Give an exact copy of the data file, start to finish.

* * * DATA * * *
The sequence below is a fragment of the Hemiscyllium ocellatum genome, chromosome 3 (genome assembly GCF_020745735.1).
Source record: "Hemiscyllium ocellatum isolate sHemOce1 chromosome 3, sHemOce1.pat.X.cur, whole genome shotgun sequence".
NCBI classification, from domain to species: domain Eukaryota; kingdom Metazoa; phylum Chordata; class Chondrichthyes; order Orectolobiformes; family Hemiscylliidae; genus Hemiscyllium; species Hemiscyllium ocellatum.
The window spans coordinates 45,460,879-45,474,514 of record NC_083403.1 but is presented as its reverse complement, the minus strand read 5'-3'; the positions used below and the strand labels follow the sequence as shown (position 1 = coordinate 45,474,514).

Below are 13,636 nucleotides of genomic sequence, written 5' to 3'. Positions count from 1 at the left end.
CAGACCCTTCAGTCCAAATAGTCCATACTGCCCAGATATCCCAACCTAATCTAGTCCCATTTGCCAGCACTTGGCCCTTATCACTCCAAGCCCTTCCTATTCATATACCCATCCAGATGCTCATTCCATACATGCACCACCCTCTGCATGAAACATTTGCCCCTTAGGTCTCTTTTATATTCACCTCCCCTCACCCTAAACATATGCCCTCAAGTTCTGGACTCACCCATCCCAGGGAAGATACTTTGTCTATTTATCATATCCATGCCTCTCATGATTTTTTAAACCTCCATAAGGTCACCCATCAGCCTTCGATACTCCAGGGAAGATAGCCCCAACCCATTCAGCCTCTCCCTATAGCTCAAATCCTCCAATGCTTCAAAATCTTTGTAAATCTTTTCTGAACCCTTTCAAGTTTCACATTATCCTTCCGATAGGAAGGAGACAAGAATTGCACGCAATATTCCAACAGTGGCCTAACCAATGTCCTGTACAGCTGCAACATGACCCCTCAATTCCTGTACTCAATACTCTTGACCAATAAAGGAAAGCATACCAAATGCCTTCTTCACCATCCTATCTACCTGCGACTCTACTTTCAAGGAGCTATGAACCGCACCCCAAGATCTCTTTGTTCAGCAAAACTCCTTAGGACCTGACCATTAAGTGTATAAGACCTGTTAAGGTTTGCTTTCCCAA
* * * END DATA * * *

The sequence below is a fragment of the Hemiscyllium ocellatum genome, chromosome 3 (genome assembly GCF_020745735.1).
Source record: "Hemiscyllium ocellatum isolate sHemOce1 chromosome 3, sHemOce1.pat.X.cur, whole genome shotgun sequence".
NCBI classification, from domain to species: domain Eukaryota; kingdom Metazoa; phylum Chordata; class Chondrichthyes; order Orectolobiformes; family Hemiscylliidae; genus Hemiscyllium; species Hemiscyllium ocellatum.
The window spans coordinates 45,460,879-45,474,514 of record NC_083403.1 but is presented as its reverse complement, the minus strand read 5'-3'; the positions used below and the strand labels follow the sequence as shown (position 1 = coordinate 45,474,514).

Below are 13,636 nucleotides of genomic sequence, written 5' to 3'. Positions count from 1 at the left end.
CAGACCCTTCAGTCCAAATAGTCCATACTGCCCAGATATCCCAACCTAATCTAGTCCCATTTGCCAGCACTTGGCCCTTATCACTCCAAGCCCTTCCTATTCATATACCCATCCAGATGCTCATTCCATACATGCACCACCCTCTGCATGAAACATTTGCCCCTTAGGTCTCTTTTATATTCACCTCCCCTCACCCTAAACATATGCCCTCAAGTTCTGGACTCACCCATCCCAGGGAAGATACTTTGTCTATTTATCATATCCATGCCTCTCATGATTTTTTAAACCTCCATAAGGTCACCCATCAGCCTTCGATACTCCAGGGAAGATAGCCCCAACCCATTCAGCCTCTCCCTATAGCTCAAATCCTCCAATGCTTCAAAATCTTTGTAAATCTTTTCTGAACCCTTTCAAGTTTCACATTATCCTTCCGATAGGAAGGAGACAAGAATTGCACGCAATATTCCAACAGTGGCCTAACCAATGTCCTGTACAGCTGCAACATGACCCCTCAATTCCTGTACTCAATACTCTTGACCAATAAAGGAAAGCATACCAAATGCCTTCTTCACCATCCTATCTACCTGCGACTCTACTTTCAAGGAGCTATGAACCGCACCCCAAGATCTCTTTGTTCAGCAAAACTCCTTAGGACCTGACCATTAAGTGTATAAGACCTGTTAAGGTTTGCTTTCCCAA